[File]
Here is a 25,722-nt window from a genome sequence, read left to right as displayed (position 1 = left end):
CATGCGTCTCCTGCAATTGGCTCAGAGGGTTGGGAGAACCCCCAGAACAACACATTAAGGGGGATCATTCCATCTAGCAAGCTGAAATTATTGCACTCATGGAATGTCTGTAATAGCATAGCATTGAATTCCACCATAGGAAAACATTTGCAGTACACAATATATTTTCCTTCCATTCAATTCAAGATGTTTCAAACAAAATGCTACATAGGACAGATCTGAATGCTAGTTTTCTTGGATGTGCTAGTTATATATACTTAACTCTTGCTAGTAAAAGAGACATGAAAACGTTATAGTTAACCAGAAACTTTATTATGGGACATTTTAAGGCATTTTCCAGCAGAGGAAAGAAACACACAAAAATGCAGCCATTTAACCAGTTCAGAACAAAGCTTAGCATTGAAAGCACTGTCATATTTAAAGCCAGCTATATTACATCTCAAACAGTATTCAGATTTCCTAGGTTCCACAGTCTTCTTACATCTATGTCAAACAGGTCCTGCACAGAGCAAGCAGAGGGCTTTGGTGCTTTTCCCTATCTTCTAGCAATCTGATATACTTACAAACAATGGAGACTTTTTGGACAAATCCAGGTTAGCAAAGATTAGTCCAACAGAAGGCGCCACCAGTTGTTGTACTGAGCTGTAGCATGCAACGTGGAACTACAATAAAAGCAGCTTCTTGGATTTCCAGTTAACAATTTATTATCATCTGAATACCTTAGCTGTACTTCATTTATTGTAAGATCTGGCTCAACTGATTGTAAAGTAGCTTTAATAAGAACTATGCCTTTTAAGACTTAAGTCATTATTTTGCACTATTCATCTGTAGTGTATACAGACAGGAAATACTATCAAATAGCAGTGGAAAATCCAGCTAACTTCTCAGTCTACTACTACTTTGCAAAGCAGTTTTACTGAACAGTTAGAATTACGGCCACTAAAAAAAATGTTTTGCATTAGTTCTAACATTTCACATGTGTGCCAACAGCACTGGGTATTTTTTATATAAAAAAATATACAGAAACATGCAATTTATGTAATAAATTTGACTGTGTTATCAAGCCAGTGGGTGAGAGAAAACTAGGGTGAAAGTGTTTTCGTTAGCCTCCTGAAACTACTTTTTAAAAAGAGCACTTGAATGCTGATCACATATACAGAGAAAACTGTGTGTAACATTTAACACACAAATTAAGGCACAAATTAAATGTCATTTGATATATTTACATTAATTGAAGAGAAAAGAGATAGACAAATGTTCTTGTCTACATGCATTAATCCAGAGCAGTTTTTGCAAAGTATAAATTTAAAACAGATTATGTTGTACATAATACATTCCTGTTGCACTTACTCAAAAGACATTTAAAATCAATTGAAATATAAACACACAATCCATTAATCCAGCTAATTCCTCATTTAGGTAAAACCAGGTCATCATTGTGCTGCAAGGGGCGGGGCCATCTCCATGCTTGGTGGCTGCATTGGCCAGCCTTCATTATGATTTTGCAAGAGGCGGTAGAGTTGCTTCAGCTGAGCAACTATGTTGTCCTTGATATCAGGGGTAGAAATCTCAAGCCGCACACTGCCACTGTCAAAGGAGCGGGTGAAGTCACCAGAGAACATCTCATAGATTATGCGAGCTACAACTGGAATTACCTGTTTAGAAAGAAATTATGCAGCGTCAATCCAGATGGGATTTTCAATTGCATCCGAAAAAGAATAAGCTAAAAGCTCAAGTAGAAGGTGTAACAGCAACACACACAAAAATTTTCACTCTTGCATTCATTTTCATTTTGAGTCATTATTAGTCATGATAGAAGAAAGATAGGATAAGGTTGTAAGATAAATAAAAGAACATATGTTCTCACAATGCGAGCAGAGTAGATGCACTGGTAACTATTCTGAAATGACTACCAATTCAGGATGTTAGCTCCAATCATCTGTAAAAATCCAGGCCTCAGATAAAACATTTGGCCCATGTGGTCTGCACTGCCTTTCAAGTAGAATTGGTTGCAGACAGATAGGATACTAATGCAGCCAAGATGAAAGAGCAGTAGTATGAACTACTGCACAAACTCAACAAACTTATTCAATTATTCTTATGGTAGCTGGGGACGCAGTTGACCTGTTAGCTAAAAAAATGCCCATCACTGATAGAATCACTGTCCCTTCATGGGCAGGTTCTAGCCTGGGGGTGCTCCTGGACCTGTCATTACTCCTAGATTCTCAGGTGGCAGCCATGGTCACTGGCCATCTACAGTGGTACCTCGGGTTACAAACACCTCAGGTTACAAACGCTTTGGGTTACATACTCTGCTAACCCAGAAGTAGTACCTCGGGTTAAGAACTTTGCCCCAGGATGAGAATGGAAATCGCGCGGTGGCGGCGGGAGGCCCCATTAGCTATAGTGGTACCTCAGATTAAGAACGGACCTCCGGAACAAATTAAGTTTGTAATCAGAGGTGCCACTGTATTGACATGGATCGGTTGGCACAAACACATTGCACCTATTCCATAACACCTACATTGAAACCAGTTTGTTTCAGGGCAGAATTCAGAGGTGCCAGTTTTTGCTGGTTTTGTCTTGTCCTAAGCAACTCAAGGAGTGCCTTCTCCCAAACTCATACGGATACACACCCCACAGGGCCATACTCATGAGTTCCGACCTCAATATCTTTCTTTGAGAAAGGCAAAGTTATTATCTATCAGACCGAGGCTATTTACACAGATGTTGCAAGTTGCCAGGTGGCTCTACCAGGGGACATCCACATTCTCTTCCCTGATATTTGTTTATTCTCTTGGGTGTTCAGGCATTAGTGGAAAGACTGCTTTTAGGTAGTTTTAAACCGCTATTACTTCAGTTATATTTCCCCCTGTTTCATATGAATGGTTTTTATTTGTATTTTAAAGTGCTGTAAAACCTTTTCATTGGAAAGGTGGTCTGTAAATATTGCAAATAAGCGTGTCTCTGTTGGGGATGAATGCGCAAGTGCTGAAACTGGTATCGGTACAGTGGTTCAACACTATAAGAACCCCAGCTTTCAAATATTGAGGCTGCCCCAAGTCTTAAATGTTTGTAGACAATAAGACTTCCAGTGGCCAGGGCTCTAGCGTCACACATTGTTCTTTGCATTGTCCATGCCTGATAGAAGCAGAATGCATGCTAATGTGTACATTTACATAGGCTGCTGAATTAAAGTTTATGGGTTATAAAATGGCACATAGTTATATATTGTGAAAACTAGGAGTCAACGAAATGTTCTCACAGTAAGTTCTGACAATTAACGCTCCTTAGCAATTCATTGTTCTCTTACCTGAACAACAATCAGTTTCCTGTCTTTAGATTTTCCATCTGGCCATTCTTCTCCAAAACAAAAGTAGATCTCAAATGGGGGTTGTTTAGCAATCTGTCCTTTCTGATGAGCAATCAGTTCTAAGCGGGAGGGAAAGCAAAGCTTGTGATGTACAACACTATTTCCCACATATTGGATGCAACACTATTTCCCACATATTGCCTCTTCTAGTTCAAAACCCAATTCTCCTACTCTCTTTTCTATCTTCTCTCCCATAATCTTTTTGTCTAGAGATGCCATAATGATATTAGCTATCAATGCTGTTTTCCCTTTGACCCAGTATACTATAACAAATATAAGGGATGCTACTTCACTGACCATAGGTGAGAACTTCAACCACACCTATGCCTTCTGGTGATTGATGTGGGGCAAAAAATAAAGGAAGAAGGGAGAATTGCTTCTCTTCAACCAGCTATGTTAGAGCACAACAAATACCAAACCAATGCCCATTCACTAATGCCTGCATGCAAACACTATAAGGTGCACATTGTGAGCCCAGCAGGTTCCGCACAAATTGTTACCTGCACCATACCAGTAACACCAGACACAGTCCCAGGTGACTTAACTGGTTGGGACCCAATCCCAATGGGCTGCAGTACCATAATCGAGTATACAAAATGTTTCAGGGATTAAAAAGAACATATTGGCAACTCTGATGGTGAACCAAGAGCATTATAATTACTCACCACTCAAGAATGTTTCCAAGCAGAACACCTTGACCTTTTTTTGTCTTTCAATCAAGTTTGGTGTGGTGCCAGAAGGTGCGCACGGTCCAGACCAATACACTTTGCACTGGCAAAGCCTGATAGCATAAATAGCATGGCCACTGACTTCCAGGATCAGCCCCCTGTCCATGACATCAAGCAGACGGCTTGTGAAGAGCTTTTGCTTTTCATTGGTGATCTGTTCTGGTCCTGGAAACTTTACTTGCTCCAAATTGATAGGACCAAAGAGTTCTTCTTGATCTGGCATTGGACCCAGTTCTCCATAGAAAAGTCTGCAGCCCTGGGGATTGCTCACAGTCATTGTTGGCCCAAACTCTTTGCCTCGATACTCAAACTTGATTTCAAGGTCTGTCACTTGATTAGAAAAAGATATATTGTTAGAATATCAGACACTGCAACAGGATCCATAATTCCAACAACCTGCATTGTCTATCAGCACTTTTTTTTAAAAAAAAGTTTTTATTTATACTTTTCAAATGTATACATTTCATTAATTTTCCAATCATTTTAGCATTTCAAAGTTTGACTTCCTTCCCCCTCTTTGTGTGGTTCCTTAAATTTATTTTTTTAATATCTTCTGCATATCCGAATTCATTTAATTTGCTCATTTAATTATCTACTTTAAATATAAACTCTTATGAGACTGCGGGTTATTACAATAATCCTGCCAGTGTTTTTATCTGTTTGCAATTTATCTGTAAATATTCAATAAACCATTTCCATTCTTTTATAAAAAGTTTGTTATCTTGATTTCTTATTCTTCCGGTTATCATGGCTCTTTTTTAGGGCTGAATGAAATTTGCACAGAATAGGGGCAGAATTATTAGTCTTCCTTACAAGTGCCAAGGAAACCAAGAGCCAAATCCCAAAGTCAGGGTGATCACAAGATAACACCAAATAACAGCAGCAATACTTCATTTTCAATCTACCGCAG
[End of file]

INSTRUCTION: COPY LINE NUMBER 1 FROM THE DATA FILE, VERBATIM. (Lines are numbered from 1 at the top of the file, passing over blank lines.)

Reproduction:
Here is a 25,722-nt window from a genome sequence, read left to right as displayed (position 1 = left end):